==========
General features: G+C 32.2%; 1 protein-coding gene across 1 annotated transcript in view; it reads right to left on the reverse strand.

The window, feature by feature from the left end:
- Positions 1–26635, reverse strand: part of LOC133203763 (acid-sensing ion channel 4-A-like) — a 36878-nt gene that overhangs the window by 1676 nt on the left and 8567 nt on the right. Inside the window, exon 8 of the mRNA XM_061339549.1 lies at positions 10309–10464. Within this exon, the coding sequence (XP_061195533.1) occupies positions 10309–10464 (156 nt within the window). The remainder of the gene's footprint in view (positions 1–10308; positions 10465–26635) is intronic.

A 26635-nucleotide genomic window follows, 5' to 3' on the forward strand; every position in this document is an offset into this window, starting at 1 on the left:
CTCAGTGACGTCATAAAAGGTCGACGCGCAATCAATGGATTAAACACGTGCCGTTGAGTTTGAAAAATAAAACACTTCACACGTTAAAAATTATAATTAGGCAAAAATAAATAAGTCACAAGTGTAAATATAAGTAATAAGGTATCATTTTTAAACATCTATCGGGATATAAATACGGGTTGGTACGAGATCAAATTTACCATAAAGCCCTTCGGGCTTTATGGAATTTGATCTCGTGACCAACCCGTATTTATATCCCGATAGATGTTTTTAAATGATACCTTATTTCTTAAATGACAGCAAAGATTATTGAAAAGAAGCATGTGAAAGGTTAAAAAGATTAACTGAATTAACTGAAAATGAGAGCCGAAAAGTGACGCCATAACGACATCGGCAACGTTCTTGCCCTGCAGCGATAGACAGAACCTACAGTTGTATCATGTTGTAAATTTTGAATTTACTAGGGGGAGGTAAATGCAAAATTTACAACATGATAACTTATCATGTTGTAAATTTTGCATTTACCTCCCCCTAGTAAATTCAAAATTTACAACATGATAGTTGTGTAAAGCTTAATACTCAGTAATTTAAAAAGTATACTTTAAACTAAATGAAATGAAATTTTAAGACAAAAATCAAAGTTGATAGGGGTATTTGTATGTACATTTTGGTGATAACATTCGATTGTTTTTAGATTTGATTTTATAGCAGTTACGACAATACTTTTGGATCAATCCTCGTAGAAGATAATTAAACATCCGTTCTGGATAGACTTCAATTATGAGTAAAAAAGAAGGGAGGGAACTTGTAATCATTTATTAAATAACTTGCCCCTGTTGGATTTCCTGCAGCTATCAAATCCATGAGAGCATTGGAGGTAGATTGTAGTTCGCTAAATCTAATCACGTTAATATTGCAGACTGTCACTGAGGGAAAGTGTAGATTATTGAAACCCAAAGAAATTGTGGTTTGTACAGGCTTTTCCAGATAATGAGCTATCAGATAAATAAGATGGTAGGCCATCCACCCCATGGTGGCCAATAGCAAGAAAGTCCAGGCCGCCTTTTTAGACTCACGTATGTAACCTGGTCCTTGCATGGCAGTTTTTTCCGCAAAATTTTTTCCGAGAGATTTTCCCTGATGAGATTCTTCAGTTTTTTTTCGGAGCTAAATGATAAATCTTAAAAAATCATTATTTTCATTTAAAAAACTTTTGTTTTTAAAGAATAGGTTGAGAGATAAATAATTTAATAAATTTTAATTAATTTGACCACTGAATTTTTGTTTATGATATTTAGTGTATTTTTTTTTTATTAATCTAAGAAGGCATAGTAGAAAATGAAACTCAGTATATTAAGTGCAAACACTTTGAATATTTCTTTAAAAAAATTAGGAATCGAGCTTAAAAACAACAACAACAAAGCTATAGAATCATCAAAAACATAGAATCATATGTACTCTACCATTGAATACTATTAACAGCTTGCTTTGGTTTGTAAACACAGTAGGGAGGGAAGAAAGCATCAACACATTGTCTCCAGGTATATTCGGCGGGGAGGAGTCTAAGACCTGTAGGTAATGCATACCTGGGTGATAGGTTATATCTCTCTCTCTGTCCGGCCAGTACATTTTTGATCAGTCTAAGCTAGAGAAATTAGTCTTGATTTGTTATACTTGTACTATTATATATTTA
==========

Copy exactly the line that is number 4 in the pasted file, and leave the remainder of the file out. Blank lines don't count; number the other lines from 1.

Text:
A 26635-nucleotide genomic window follows, 5' to 3' on the forward strand; every position in this document is an offset into this window, starting at 1 on the left: